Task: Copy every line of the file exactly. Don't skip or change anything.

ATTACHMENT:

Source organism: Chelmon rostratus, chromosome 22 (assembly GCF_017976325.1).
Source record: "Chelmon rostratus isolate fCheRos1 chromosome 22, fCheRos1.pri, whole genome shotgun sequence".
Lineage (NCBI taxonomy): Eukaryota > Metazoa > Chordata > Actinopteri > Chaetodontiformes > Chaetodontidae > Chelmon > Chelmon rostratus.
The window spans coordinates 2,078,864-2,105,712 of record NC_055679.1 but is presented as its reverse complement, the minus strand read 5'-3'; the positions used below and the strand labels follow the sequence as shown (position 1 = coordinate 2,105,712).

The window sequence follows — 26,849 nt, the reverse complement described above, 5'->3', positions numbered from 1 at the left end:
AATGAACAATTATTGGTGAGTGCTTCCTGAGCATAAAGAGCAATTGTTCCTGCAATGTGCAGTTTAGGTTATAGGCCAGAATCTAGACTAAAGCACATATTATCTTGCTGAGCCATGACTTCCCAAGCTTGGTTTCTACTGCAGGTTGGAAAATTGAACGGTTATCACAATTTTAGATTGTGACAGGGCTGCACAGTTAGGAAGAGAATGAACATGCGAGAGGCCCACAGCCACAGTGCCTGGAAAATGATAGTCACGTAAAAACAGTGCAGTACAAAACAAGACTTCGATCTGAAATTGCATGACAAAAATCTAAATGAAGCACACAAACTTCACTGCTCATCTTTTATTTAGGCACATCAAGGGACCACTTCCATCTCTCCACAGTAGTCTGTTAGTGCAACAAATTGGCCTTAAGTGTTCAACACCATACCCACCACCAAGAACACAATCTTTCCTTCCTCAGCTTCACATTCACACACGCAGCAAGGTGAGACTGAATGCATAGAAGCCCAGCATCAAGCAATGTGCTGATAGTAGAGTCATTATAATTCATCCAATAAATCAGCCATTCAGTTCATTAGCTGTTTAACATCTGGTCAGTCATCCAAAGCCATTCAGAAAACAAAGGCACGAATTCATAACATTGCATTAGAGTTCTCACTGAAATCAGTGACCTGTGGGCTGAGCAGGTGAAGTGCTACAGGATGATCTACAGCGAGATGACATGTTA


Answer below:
Source organism: Chelmon rostratus, chromosome 22 (assembly GCF_017976325.1).
Source record: "Chelmon rostratus isolate fCheRos1 chromosome 22, fCheRos1.pri, whole genome shotgun sequence".
Lineage (NCBI taxonomy): Eukaryota > Metazoa > Chordata > Actinopteri > Chaetodontiformes > Chaetodontidae > Chelmon > Chelmon rostratus.
The window spans coordinates 2,078,864-2,105,712 of record NC_055679.1 but is presented as its reverse complement, the minus strand read 5'-3'; the positions used below and the strand labels follow the sequence as shown (position 1 = coordinate 2,105,712).

The window sequence follows — 26,849 nt, the reverse complement described above, 5'->3', positions numbered from 1 at the left end:
AATGAACAATTATTGGTGAGTGCTTCCTGAGCATAAAGAGCAATTGTTCCTGCAATGTGCAGTTTAGGTTATAGGCCAGAATCTAGACTAAAGCACATATTATCTTGCTGAGCCATGACTTCCCAAGCTTGGTTTCTACTGCAGGTTGGAAAATTGAACGGTTATCACAATTTTAGATTGTGACAGGGCTGCACAGTTAGGAAGAGAATGAACATGCGAGAGGCCCACAGCCACAGTGCCTGGAAAATGATAGTCACGTAAAAACAGTGCAGTACAAAACAAGACTTCGATCTGAAATTGCATGACAAAAATCTAAATGAAGCACACAAACTTCACTGCTCATCTTTTATTTAGGCACATCAAGGGACCACTTCCATCTCTCCACAGTAGTCTGTTAGTGCAACAAATTGGCCTTAAGTGTTCAACACCATACCCACCACCAAGAACACAATCTTTCCTTCCTCAGCTTCACATTCACACACGCAGCAAGGTGAGACTGAATGCATAGAAGCCCAGCATCAAGCAATGTGCTGATAGTAGAGTCATTATAATTCATCCAATAAATCAGCCATTCAGTTCATTAGCTGTTTAACATCTGGTCAGTCATCCAAAGCCATTCAGAAAACAAAGGCACGAATTCATAACATTGCATTAGAGTTCTCACTGAAATCAGTGACCTGTGGGCTGAGCAGGTGAAGTGCTACAGGATGATCTACAGCGAGATGACATGTTA